A couple of months ago, my parents told me that they were thinking about going to visit my brother for Christmas… they live in Boulder, CO. I was so sad! I have spent every Christmas with my parents… only one time we were not together. And then I thought about the Christmas Eve dinner… my mom and I always make the traditional Romanian dinner together and I have never actually made any of the dishes on my own. I could not have Christmas Eve without the traditional dinner! I asked my mom to write the recipes for me so I could make them.
The dinner includes 7 dishes. It seemed a bit overwhelming to make all of them, especially since some are pretty time consuming. I decided to make my favorites… grâu, bob, and colțunași. I also debated about making the smoked fish dish, but decided on making a simple fish instead. And I did have a helper… sort of.
Grâu means wheat in Romanian. The dish is made with this wheat, which my mom found at a local Greek store. She experimented with a few over the years and the current one seems the best.
You have to soak it in boiling water over night, then you change the water, let it come to a boil, and then bake it in the oven for about an hour. Once baked, you add sugar, finely chopped walnuts, and poppy seeds. My mom also adds chopped walnuts, but I forgot to buy some so I did not add it. I actually liked it better without the chopped walnuts.
Bob is pretty much just fava beans. You sauté onions and garlic with some salt and pepper, then you add the drained fava beans, and sauté until all of the liquid is absorbed. My sister mentioned that she skinned the fava beans before cooking them, so I tried that. It was kind of a pain to do, but perhaps it did help with the digestion.
Colţunaşi, which means dumplings in Romanian, is definitely my favorite dish from this dinner. I look forward to it all year. They are super tasty but also the most labor intensive. I have been helping my mom make them for years. The most labor intensive part is rolling the dough and actually pinching them. It would take my mom and I hours to make. We had an assembly type line in her kitchen… my dad would roll the dough, my mom would cut the squares and fill them, and I would pinch them. We would make anywhere from 200 to almost 300 of them. Crazy, no!?! :) Then one year, one of us bought my mom the pasta attachment for her Kitchen Aid mixer. That was the best gift ever! It cut our colţunaşi making time in more than half.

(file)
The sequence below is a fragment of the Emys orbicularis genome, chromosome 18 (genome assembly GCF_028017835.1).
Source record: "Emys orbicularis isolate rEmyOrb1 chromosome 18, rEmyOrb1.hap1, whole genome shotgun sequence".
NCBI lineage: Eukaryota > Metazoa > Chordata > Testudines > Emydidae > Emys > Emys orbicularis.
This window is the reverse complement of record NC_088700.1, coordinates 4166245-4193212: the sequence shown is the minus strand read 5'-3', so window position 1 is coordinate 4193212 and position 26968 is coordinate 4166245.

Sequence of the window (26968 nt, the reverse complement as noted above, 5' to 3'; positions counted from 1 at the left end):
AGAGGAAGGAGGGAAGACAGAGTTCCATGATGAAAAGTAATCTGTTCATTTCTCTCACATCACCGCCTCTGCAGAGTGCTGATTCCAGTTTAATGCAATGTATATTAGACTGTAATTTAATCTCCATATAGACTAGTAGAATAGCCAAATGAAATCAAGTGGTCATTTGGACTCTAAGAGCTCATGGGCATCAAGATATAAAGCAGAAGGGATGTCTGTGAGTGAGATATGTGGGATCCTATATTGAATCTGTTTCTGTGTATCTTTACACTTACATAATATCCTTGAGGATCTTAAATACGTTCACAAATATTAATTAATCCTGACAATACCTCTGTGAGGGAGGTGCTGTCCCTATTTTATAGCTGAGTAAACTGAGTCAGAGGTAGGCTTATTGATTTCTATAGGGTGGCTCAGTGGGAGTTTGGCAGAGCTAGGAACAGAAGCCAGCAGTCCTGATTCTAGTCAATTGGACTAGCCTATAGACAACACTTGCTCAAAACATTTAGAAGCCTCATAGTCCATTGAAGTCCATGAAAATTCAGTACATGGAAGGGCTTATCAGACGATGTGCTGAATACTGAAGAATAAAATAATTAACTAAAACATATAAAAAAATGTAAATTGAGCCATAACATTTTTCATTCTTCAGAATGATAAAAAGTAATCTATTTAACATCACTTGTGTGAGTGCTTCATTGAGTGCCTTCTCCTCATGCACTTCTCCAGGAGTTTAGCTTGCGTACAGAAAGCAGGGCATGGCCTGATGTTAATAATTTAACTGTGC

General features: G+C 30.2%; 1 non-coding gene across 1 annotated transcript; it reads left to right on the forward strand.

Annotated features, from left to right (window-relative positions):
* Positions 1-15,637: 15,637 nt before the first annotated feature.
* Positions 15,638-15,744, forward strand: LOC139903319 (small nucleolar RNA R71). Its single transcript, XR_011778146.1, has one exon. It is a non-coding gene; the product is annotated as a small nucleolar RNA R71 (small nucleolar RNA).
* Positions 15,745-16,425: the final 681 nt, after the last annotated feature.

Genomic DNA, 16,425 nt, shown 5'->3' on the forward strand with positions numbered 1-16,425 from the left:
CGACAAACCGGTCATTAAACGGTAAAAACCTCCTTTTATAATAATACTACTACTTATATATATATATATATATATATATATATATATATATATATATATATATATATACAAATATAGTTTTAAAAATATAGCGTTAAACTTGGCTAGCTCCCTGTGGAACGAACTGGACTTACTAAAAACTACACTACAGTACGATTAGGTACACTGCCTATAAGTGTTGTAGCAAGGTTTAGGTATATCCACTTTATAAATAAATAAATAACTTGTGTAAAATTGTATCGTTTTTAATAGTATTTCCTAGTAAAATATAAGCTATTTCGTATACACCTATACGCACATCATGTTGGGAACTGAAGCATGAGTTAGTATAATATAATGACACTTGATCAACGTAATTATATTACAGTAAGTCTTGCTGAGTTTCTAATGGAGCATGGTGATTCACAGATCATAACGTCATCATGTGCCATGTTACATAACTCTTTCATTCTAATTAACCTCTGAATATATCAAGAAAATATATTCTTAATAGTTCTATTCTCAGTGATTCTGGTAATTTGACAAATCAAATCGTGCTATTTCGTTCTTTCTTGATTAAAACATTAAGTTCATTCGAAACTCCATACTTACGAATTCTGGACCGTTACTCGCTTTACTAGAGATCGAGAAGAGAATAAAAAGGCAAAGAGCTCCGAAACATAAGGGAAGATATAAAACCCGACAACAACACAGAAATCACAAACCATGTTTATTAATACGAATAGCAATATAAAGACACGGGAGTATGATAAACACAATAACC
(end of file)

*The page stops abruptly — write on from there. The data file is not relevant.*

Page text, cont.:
The dough is very simple… flour, salt, a bit of oil, and water. The filling includes finely chopped granny smith apple that is mixed with poppy seeds. To finish them off, you add some sautéed onions on top and mix them. I made 84 colţunaşi this year. I think that it took me about an hour to make them, so it was not too bad.
The traditional dinner also includes two types of fish dishes. Both include lots of onions and a bunch of smoked and non-smoked fishes. I decided not to make them. Instead, I got some Mahi Mahi filets, but I was unsure exactly what to do with them. After a quick text with my brother, he told me to sauté some onion, add a few lemon slices to the pan, add the fish filets, pour a bit of white wine, put the lid on the pan, and cook them for a bit until done. And that is what I did. :) It was super tasty!
Our friend Yokko joined us for dinner. She brought a Cauli Cream Spinach dish, which was tasty and it went really well with the rest of the dinner.
I am proud to say that the dishes were a success! I must admit that I was kind of stressed out about making them. I was unsure if they would come out as good as my mom’s. I was also worried about ruining the dinner… that would have been a bummer, especially since my parents were not around either.
Merry Christmas… or La Multi Ani, as we say it in Romanian. It was also the first day of Chanukah, so Happy Chanukah!! :)